Caring For A Premature Baby: What Parents Need To Know

Premature Baby

When a newborn baby comes into a family, the feeling of it is marvellous. Having a healthy baby is a dream of every parent, but there are times when the newborn baby faces some medical complications. One such complication is premature birth. Premature birth is quite common and parents should not panic in case of this. In this blog, we will explain all about premature birth and everything you need to know about how to take care of it. 

  1. What is premature birth?

Premature birth is a birth of a child that takes place before the estimated due date or birth that takes place more than three weeks before it. In simple words, the baby is born before the beginning of the 37th week of pregnancy. Due to early birth, babies have to face various medical complications and they vary depending upon the time and the overall health of the baby. 

The earlier your baby is born, the higher the risk of complications. Premature babies require special care and are usually admitted to Neonatal Intensive Care units in hospitals where they are kept in incubators and fed via tubes.

  1. What does a premature baby look like?

The average weight of a baby born after full term is around 3 kg, whereas premature babies are likely to be somewhere around 2.6 kg. Preemies born after completion of the 30th week have better chances of being more developed and facing fewer complications. The earlier they are born before 37 weeks, the smaller they are likely to be. Due to lesser skin and fat, they might look weaker. The skin may be more transparent and you might in some cases be able to look at the blood vessels. 

The layer of the skin is very sensitive and thin so they might feel cold even at room temperature due to underdeveloped organs. This is why some also turn blue due to an imbalance in body temperature.

Depending upon how they are born the baby may be-

  • Lately preterm born between 34 and 36 weeks 
  • moderately preterm- born between 32 and 34 weeks 
  • very preterm- born at less than 32 weeks 
  • extremely preterm- born before completion of 25 weeks of pregnancy
  1. Baby care in the neonatal Intensive Care Unit or NICU
Baby care in NICU

Babies require around 40 weeks to develop completely. NICUs are equipped with temperature control, lying incubators, respiratory and resuscitating equipment that are required to take care of the babies. It is likely to be the home during the first few weeks of treatment. The first few days are focused on providing support to the vital organs and helping them mature completely. Constant monitoring and administration are carried out to check the baby’s blood pressure, heart rate, blood oxygen level, and breathing; breastfeeding is not possible during this period so they are fed via tubes. 

Contact with parents is only allowed if the baby is strong and safe. Babies are discharged from the unit- 

  • if they can maintain the body temperature for a continuous span of 24 to 48 hours without the support of incubators or any other equipment 
  • If they can feed without external help, this means that they are strong enough for breastfeeding and usage of bottles 
  • if they are gaining weight at a steady pace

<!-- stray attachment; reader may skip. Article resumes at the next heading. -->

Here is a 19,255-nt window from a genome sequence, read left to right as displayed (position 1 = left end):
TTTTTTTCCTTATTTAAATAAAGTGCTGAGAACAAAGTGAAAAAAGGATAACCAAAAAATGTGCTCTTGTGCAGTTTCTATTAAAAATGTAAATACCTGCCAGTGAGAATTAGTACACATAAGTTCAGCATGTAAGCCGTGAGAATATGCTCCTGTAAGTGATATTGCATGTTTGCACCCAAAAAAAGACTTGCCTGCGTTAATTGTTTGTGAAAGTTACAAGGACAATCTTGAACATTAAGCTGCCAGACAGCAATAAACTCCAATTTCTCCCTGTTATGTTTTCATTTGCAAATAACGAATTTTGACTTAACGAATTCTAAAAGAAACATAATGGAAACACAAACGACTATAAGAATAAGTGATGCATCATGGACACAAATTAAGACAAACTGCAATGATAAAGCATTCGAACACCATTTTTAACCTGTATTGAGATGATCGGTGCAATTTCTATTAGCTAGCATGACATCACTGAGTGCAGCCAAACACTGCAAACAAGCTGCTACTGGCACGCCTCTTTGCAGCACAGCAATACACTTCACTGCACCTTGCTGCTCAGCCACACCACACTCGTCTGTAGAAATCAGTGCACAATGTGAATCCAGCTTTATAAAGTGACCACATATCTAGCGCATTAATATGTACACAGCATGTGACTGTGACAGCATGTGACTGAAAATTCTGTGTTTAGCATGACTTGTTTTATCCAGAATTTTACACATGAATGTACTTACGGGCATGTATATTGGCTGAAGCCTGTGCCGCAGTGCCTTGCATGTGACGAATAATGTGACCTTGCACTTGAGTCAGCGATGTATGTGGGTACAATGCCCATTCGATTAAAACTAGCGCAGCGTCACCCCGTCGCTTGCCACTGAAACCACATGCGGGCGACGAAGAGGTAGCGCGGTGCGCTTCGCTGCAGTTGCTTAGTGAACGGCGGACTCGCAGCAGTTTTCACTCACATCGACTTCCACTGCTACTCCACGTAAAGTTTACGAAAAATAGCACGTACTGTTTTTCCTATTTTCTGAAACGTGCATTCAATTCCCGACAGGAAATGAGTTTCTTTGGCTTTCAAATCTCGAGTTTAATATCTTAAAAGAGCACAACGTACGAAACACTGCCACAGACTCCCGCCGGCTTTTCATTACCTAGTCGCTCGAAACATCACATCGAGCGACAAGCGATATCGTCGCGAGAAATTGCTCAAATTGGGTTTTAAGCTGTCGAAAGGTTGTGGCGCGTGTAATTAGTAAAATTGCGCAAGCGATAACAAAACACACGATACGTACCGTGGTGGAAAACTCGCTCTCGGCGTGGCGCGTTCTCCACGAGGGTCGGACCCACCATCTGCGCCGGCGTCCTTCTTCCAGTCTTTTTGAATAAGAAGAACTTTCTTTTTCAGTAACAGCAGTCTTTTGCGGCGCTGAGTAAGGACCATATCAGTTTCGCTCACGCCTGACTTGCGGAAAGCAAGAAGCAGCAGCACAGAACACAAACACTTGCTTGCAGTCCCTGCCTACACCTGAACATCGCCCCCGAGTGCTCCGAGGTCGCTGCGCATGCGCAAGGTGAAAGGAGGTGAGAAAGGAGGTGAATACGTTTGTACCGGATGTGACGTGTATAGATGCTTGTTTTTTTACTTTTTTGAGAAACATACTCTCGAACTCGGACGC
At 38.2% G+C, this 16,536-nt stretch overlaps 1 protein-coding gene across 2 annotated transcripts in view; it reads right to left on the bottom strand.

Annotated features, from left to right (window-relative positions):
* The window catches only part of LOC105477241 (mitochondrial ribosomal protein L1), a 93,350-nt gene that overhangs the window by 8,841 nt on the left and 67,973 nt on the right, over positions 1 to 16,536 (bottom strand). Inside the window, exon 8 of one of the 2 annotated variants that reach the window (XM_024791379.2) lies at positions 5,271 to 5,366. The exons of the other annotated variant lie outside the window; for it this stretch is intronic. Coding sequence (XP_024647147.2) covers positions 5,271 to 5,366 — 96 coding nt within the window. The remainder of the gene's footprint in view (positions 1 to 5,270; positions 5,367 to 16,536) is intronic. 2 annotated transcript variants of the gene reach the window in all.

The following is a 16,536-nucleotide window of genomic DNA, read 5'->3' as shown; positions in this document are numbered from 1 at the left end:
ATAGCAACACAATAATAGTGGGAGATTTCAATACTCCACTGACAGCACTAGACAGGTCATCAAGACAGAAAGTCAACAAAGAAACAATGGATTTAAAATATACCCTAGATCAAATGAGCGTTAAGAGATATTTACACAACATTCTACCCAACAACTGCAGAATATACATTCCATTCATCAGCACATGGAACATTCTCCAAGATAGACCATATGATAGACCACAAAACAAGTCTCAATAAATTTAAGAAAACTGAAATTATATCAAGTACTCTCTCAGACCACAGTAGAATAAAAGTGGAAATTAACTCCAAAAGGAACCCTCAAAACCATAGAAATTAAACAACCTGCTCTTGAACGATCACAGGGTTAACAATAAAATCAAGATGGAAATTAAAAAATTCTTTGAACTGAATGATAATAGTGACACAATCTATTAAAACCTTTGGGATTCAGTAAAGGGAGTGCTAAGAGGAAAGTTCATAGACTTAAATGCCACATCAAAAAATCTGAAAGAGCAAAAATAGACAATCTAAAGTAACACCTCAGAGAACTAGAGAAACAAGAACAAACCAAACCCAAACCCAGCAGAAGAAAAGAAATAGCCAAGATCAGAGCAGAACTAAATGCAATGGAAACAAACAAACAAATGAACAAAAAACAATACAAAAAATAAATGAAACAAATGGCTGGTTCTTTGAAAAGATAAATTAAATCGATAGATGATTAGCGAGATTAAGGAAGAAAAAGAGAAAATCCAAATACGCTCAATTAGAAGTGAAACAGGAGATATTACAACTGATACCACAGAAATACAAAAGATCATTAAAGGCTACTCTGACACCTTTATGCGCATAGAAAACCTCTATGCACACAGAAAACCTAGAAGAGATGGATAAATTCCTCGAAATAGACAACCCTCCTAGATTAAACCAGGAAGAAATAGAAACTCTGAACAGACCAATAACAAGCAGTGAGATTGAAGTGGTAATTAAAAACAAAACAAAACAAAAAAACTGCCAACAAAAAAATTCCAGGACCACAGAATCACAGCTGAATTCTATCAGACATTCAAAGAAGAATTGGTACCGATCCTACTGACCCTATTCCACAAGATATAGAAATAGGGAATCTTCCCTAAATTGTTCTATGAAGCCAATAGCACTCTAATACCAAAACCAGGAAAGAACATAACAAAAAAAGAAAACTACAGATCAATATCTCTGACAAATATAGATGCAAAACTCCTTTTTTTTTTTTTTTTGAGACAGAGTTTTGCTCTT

1. A premature baby needs after NICU discharge
  • Premature infants need to be inclined at an angle of 30° while breastfeeding and avoid moving them while doing so. This reclined position helps them to breathe steadily and experience a sense of balance. 
  • Maximize skin contact with your preemie to increase efficiency in milk production, opt for small feeding because this will help in the prevention of any breathing problem while providing nutrition. 
  • They need supplemental Oxygen and certain medications after discharge to avoid the development of a chronic lung condition called bronchopulmonary dysplasia. 
  • Parents need to stick to the schedule provided by the hospital for immunization and prevention of infections. 
  • Make sure to surround your baby with a clean and safe environment and minimize the exposure to people who are sick 
  • Give importance to hygiene
  1. Things you need to know to care for a premature baby
  • If you are a new parent and are confused about the process of breastfeeding, make sure to ask your pediatrician, gynecologist or nurse to teach you how to support your baby while doing so and about any ‘don’ts’ that you need to keep in mind while breastfeeding 
  • If you feel that they are not feeding properly, choking, facing difficulties in breathing, or coughing out too much even after a short period of feeding, make sure to consult a doctor immediately without any further delay. 
  • A preterm baby has to face quite some complications, so it is important to provide them with the best Intensive Care. A pediatrician ensures the safety and good health of the baby and also gives guidance to parents on how to take care of them. Do not hesitate in consulting your doctors for any queries regarding feeding, supplementation, nutrition, and immunization.
  1. Home care for a premature baby
  • Premature care is not an easy task, so it is important that you and your partner try your best and also take professional help like hiring a nanny or nurse.  
  • Do not expose them to unknown people until they are 6 to 12 months old because they are sensitive to unhygienic environments 
  • Invest in premium-quality equipment such as a thermometer and humidifiers. 
  • Create a safe environment for your baby with a mattress that is firm.

The New Life Hospital Meera Multispeciality specializes in Maternity care; they provide world-class amenities for the comfort and safety of their clients and have been trusted by many for a long time. The team involves pediatricians, doctors, surgeons, and nurses who have worked in the field for many years and have expertise in the same.

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